Unlocking the Potential of Patient Navigation: The Three Components that Lead to Better Outcomes

Apr 2, 2024 | Blog


Patient navigation practices and value-based care models have been around for decades. Only over the past several years has the healthcare industry more fully embraced the combined potency of these patient-centered models, especially when directed at populations battling specific chronic conditions. To appreciate the implications of these trends and the industry’s evolution on each front, it’s well worth understanding the array of services at the intersection of patient navigation and value-based care.

Learning from Early Models 

The concept of patient navigation first appeared in the early 1990s and quickly helped shape the strategies of value-based care’s forerunners. Early adopters showed mixed results, and many struggled to manage the complexities of various care environments, the unique needs of specific patient populations, and the economic incentives required to scale these innovations.

While organizations deploying patient navigation faced many challenges, two stand out: first, these navigation frameworks relied on brief patient interactions rather than in-depth conversations that yield actionable information. Second, and perhaps more importantly, organizations often targeted generalized groups of patients who suffered from a range of chronic illnesses, and the interventions relied on generalists as navigators. It’s an understandable impulse, especially given the shortage of clinicians across all medical subspecialties and the growing number of seniors, in particular, with multiple chronic illnesses.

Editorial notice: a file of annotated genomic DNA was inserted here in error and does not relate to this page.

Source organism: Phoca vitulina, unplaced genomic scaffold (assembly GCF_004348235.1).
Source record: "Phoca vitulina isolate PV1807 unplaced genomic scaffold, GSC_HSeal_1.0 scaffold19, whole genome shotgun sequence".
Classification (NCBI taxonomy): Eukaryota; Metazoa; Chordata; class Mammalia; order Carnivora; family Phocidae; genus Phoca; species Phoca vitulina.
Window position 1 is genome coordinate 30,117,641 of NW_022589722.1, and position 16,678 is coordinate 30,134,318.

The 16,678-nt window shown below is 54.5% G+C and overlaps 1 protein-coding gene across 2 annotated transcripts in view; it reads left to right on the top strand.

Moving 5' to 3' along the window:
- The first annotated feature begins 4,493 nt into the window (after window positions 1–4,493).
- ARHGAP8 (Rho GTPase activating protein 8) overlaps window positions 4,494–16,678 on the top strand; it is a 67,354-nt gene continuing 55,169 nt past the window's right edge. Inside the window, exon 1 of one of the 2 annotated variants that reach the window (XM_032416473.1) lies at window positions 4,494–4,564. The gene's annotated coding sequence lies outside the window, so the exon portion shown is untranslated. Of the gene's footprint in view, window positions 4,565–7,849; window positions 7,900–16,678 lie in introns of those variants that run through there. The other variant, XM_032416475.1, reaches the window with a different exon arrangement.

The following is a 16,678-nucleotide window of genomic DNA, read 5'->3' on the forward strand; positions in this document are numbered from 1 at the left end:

Indeed, as value-based care organizations proliferated in the ACA era, they, too, typically followed broad-based strategies. While demonstrating pockets of success, it may not be a coincidence that these organizations have been scrutinized for failing to transform the U.S. healthcare system at scale.

Strategies for Success

The transformative potential of value-based care is best achieved not with one-size-fits-all patient navigation approaches but with a common sense strategy based on the premise that no two conditions and no two patients are the same. While even disease-specific navigational interventions can fall short, we believe that several ingredients enable success: 

  • Core Ingredient 1: Deep – and truly objective – expertise.
    • No matter the patient’s health disorder, deep clinical expertise can be costly for any organization to develop and challenging to extend across any team of patient navigators. Training and technology can help, but there are no shortcuts to maintaining the trust of all stakeholders; cutting-edge, evidence-based clinical intelligence is the lifeblood of any navigational model.
  • Core Ingredient 2: Long-term patient engagement. 
    • Patients are not trained to rely on navigators, so it can be challenging for clinical navigation companies to build long-term relationships with them. It pays dividends to bring great care to the earliest communications with patients, and it starts with having the right people asking the right questions at the right time, listening closely to the answers, and following through – and following up – in a timely manner.